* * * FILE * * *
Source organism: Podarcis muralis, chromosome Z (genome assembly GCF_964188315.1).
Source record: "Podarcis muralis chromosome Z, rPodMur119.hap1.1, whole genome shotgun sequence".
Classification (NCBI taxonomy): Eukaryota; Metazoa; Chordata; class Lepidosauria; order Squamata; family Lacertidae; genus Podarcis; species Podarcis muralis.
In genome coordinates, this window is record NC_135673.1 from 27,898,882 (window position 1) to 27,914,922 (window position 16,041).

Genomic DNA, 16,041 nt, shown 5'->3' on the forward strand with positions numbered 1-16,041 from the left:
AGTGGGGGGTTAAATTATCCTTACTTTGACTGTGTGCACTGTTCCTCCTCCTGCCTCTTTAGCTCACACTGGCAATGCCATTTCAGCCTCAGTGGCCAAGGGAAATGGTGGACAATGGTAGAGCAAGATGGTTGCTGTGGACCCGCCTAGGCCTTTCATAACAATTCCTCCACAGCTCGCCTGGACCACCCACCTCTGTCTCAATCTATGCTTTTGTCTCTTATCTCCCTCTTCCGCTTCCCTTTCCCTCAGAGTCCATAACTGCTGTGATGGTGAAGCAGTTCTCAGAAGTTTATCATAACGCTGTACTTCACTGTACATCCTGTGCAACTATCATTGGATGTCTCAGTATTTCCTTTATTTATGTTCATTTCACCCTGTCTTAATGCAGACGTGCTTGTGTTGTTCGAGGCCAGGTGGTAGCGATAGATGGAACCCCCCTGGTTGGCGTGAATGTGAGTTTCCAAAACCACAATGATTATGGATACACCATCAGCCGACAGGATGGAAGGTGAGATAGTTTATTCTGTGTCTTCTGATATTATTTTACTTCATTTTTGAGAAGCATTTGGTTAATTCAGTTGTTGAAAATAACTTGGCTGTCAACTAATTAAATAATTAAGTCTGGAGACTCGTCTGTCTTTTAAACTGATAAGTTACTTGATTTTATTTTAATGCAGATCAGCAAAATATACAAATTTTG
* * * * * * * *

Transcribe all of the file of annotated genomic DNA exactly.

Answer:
Source organism: Podarcis muralis, chromosome Z (genome assembly GCF_964188315.1).
Source record: "Podarcis muralis chromosome Z, rPodMur119.hap1.1, whole genome shotgun sequence".
Classification (NCBI taxonomy): Eukaryota; Metazoa; Chordata; class Lepidosauria; order Squamata; family Lacertidae; genus Podarcis; species Podarcis muralis.
In genome coordinates, this window is record NC_135673.1 from 27,898,882 (window position 1) to 27,914,922 (window position 16,041).

Genomic DNA, 16,041 nt, shown 5'->3' on the forward strand with positions numbered 1-16,041 from the left:
AGTGGGGGGTTAAATTATCCTTACTTTGACTGTGTGCACTGTTCCTCCTCCTGCCTCTTTAGCTCACACTGGCAATGCCATTTCAGCCTCAGTGGCCAAGGGAAATGGTGGACAATGGTAGAGCAAGATGGTTGCTGTGGACCCGCCTAGGCCTTTCATAACAATTCCTCCACAGCTCGCCTGGACCACCCACCTCTGTCTCAATCTATGCTTTTGTCTCTTATCTCCCTCTTCCGCTTCCCTTTCCCTCAGAGTCCATAACTGCTGTGATGGTGAAGCAGTTCTCAGAAGTTTATCATAACGCTGTACTTCACTGTACATCCTGTGCAACTATCATTGGATGTCTCAGTATTTCCTTTATTTATGTTCATTTCACCCTGTCTTAATGCAGACGTGCTTGTGTTGTTCGAGGCCAGGTGGTAGCGATAGATGGAACCCCCCTGGTTGGCGTGAATGTGAGTTTCCAAAACCACAATGATTATGGATACACCATCAGCCGACAGGATGGAAGGTGAGATAGTTTATTCTGTGTCTTCTGATATTATTTTACTTCATTTTTGAGAAGCATTTGGTTAATTCAGTTGTTGAAAATAACTTGGCTGTCAACTAATTAAATAATTAAGTCTGGAGACTCGTCTGTCTTTTAAACTGATAAGTTACTTGATTTTATTTTAATGCAGATCAGCAAAATATACAAATTTTG